Breaking the fever
One wants to ignore him. To write about him gives him the ink and exposure he craves. It is easy to mock him and to dismiss him, and writers far and wide have succumbed to the temptation.
In fact, Sen. Ted Cruz, Republican of Texas, is really just the outward manifestation of a larger problem, in the way a skin rash is a sign of measles. That he is a demagogue despised by fellow senators, even Republicans, is a given. But demagoguery flowers in troubled times, when fear and discontent work like a fever in the body politic. When we have a fever, we want to know why. Is it a three-day cold, a case of the flu, the onset of West Nile? We wonder and we worry. What is wrong with us? The demagogue provides easy answers.
The great demagogue of our past was Sen. Joseph McCarthy, who rose to prominence in the unsettled period following World War II. The nation had just experienced the enormous suffering of the war, and yet new threats stoked fears that new wars were on the horizon. Then the Korean War began. Communism seemed to be an insidious threat that was both global and local, a manifestation of the unknown. McCarthy used tactics of innuendo and baseless accusation to exploit and spread the fear that was already prevalent. In the end, like many bullies, he crumbled when confronted squarely, and he died of alcoholism a few years later.
We are in another unsettled period following years of war and economic collapse. Communities in many parts of the country have been sapped of life by the demise of local ownership and the penetration of giant companies who dominate the nationís economic life. In this economic environment, opportunity shrinks and profits seep upward and away. The consequence is a historic level of inequality that becomes a self-reinforcing economic death spiral.
Cruz and others have seized on the Affordable Care Act ó Obamacare ó as an emblematic power grab by the federal government that they say will destroy jobs, suck up tax money and wreck the health care system. There is a bitter irony in this attack. President Obama pushed his health care program in the teeth of the great recession because of its potential for saving or creating jobs, lowering health care costs and saving the health care system ó for helping millions of people suffering as a result of the recession. Obamaís enemies understand that if Obamacare succeeds their entire political strategy and the philosophy underpinning it will be thrown into doubt. So they have fomented an attitude of nihilistic rejectionism.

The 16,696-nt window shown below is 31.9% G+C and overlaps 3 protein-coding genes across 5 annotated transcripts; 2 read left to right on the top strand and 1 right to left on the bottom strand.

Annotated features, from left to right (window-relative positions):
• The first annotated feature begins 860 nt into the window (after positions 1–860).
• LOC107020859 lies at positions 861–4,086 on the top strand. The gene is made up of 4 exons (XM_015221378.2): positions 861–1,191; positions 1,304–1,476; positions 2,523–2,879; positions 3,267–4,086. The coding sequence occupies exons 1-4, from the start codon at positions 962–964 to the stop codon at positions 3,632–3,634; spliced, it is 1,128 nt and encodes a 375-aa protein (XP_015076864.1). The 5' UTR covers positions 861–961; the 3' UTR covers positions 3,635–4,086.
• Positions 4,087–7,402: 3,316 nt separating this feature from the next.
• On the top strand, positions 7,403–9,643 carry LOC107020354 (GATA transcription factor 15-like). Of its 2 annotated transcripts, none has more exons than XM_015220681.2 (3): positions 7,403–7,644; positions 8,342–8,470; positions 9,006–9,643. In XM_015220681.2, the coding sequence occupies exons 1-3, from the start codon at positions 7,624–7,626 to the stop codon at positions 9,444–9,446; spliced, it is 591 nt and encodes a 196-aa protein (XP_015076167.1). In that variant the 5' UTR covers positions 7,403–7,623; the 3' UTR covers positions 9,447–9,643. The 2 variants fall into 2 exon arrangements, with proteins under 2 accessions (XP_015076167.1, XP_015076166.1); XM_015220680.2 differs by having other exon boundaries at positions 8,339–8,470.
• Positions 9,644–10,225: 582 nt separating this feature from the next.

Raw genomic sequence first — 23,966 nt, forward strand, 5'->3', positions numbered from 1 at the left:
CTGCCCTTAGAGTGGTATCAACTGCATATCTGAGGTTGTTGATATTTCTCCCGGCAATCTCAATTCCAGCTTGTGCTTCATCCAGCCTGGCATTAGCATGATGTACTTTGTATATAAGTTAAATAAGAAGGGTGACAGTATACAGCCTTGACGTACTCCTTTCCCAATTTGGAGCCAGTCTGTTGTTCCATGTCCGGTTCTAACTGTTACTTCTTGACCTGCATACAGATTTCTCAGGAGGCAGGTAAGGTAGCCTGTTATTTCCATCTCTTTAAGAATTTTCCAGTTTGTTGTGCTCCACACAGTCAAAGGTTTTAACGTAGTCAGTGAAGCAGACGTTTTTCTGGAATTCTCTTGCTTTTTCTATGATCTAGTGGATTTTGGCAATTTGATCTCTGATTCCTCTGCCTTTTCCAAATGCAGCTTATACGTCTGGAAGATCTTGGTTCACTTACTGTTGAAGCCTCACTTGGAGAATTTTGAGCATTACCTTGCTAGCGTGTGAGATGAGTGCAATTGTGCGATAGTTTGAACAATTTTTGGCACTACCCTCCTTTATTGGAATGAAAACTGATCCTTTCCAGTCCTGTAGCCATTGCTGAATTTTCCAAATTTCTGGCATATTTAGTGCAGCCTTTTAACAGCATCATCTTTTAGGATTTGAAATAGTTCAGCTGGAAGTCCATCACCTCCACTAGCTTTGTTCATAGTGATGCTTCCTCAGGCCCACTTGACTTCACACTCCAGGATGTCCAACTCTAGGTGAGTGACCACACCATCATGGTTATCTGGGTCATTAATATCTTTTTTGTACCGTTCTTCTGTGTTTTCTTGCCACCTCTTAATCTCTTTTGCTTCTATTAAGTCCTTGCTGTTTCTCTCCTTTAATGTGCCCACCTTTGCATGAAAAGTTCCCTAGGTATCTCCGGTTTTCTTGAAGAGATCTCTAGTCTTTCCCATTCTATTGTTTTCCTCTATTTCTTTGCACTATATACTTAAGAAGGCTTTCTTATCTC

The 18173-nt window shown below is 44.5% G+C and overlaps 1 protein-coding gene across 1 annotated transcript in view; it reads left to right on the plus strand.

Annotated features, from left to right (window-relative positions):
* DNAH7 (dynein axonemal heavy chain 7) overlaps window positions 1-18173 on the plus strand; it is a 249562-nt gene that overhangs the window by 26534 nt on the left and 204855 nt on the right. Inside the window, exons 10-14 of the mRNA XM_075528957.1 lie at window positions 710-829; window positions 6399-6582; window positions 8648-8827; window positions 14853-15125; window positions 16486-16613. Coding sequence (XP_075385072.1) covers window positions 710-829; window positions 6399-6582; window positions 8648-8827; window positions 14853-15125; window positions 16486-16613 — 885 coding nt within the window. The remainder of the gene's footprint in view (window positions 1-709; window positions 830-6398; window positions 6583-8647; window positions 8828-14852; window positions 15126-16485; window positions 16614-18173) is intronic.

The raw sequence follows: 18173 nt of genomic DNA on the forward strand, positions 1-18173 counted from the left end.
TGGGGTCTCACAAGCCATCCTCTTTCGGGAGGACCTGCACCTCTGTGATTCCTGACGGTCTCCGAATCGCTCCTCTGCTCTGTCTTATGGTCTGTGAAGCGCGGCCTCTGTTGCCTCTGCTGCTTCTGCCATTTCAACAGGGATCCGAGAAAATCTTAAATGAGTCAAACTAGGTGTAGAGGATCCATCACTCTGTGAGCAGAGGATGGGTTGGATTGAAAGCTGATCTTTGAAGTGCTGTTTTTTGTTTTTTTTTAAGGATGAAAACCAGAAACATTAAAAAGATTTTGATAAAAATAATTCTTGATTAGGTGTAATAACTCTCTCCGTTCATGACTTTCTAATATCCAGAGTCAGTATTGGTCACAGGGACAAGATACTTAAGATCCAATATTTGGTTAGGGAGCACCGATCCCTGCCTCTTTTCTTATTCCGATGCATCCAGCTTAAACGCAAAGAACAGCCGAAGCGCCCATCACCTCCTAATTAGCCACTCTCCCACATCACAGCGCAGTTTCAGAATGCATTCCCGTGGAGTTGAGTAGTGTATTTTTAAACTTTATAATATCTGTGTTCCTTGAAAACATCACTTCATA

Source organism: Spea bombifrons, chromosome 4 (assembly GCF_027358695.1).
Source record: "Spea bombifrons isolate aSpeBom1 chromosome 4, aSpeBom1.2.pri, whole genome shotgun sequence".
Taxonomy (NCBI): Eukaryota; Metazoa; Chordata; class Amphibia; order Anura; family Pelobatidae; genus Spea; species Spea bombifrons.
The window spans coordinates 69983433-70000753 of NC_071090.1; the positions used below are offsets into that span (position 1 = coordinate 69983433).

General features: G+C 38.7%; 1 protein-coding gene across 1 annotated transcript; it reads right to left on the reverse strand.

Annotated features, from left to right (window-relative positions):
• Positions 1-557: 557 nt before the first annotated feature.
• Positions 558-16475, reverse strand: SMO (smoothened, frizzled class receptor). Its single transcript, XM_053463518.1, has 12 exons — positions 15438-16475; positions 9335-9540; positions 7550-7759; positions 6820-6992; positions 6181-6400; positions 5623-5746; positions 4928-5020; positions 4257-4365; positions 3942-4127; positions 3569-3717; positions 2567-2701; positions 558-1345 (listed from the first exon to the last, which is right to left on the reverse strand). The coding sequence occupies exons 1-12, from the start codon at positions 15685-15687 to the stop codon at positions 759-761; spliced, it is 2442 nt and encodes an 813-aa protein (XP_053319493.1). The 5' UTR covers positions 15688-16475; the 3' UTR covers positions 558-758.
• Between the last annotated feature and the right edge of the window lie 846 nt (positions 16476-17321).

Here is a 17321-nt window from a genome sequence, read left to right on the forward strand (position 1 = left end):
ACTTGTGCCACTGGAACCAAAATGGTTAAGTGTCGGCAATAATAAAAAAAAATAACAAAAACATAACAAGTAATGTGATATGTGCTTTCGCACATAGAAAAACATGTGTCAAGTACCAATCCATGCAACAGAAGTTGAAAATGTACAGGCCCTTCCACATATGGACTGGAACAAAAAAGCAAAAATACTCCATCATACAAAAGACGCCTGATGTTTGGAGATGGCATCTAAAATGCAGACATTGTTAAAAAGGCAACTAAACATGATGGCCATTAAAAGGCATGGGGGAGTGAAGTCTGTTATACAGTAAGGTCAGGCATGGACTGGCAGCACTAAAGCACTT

Cruz mounted a quasi-filibuster to call attention to the Republican effort to cut funds for Obamacare, even threatening to shut down the government or force the government to default on its bills to get their way. It is easy to quote Cruzís loonier and outrageous statements to show that he is only loosely moored to reality. When you reach for comparisons to Hitler in trying to discredit a health care program, you have revealed your own extremism.
The larger harm is to the nationís ability actually to govern itself. Our divisions are in part sectional. The fanatical anti-government conservatism associated with the Tea Party is most dominant in the old Confederacy, where resentment of the federal government has a long history and racist rejection of Obama remains a factor.
The problem remains: how to overcome the balkanization of the nation into disparate, incompatible factions unwilling to compromise and work together to meet the nationís challenges. One possible outcome is for the fever to play itself out ó for Cruz finally to reveal himself, as McCarthy did, as a phony, and for the nation gradually to creep back toward moderation. The success of Obamacare would help that happen. Thatís why the demagogues are out in force to make it fail.